If you’ve ever heard someone utter the words, “I don’t like music”, chances are they’ve attracted a speechless and possibly slightly disgusted reaction. Music has become an integral part of our lives, our preferences often playing a huge role in who we’re likely to interact with, what we’re likely to do as pastimes and even how we’re likely to dress.
Ever since Thomas Edison invented the phonograph in 1877 music has been available independently of the artist, and since then there has been an unfaltering demand for music on-demand. No longer is listening to music a rare experience – now it is something that can be repeated over and over again by anybody, with anyone, at any time.
Over the last century, we have seen music define the generations in Western culture; for many, the glamour of the Jazz Age defined the twenties, whilst in post-war Britain and America music was a huge part
of youth culture and the invention of the ‘teenager’.
Flash forward to today and music is absolutely everywhere. Anywhere you look people seem to be “plugged in”, whether it’s the person walking past you on the street or the group in the darkest corner of Hive with the questionably large pupils.
But is our exposure to music becoming too much? MIDiA Research recently released an article discussing the results of a consumer survey comparing the behaviour of paying subscribers and free streamers of music channels such as Spotify. Their research showed that subscribers were “fickle listeners” – 58% only listen to albums and tracks a few times and 60% do this more than they used to due to the tumult of music available to them, around double that of overall consumers. Such easy and unlimited access to music seems to be alienating subscribers from the Album and the Artist.
Moreover, with Spotify subscriptions starting at around £5 a month for students, is the music industry not literally being devalued – did we not appreciate music more when we had to save up for an album by our favourite artist and lug to HMV to get it?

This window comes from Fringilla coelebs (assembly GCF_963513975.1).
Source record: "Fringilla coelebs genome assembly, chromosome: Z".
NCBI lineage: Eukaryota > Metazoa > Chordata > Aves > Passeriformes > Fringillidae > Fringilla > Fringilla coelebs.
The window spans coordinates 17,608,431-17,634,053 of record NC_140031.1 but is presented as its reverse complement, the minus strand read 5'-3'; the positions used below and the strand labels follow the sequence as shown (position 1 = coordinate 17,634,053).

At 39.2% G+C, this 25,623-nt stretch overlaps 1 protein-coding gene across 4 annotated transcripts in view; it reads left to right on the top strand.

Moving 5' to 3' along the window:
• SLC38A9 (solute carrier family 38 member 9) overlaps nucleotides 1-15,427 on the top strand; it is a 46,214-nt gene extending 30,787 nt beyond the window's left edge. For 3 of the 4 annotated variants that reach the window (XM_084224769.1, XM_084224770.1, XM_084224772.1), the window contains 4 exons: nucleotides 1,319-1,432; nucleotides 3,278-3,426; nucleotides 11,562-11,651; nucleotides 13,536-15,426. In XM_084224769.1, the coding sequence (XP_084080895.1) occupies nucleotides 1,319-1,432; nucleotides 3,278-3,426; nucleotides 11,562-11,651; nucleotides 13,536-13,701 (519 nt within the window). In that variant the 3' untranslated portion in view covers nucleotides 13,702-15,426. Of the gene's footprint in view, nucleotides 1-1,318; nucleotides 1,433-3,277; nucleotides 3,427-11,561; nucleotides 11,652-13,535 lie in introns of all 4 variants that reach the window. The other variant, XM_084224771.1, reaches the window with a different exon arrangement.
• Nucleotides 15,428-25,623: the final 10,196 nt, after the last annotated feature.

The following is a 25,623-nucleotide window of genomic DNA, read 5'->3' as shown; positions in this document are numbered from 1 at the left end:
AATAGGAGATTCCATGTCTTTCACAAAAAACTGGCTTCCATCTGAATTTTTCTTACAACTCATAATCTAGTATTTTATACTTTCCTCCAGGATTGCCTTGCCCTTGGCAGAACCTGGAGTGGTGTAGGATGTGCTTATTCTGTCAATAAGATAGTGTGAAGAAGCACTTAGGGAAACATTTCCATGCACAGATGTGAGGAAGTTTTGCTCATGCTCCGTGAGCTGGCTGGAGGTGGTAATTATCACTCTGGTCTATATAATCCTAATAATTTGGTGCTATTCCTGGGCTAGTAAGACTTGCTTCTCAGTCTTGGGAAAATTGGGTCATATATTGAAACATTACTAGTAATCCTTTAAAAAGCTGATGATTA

“We are now living in the attention economy, where people make investments in artists with their time, not necessarily with cold hard cash,” explains Mark Mulligan, MIDiA founder. “Hence we see an increasing amount of competition for time—if you’re streaming an artist or album for free, it’s only one of a whole bunch of albums that are being pushed to you that same day or week. People inherently develop shallower relationships with artists in such an environment”. MIDiA’s study suggests that the way listeners are reacting to the sheer amount of music available to them may be causing a culture of indifference towards the artist, that the “artist – fan relationships are moving from long term liaison to short term flings”.
However this is not a universal attitude – the so-called ‘vinyl revolution’ is sweeping the nation. Discogs, an online CD and vinyl marketplace, reached sales of $43 million in its fifteenth year, while a study conducted in 2013 at the Pew Research Centre found that ninety two percent of the population were radio listeners, perhaps shocking figures in light of the proposed superiority of streaming.
Perhaps this is due to the fact that, despite providing an unparalleled supply of music, listeners still have to surf through it all to find something they actually like. What it does not provide is easy listening – sifting through an endless database of songs and playlists does get tiring, and that isn’t always what music-lovers are looking for.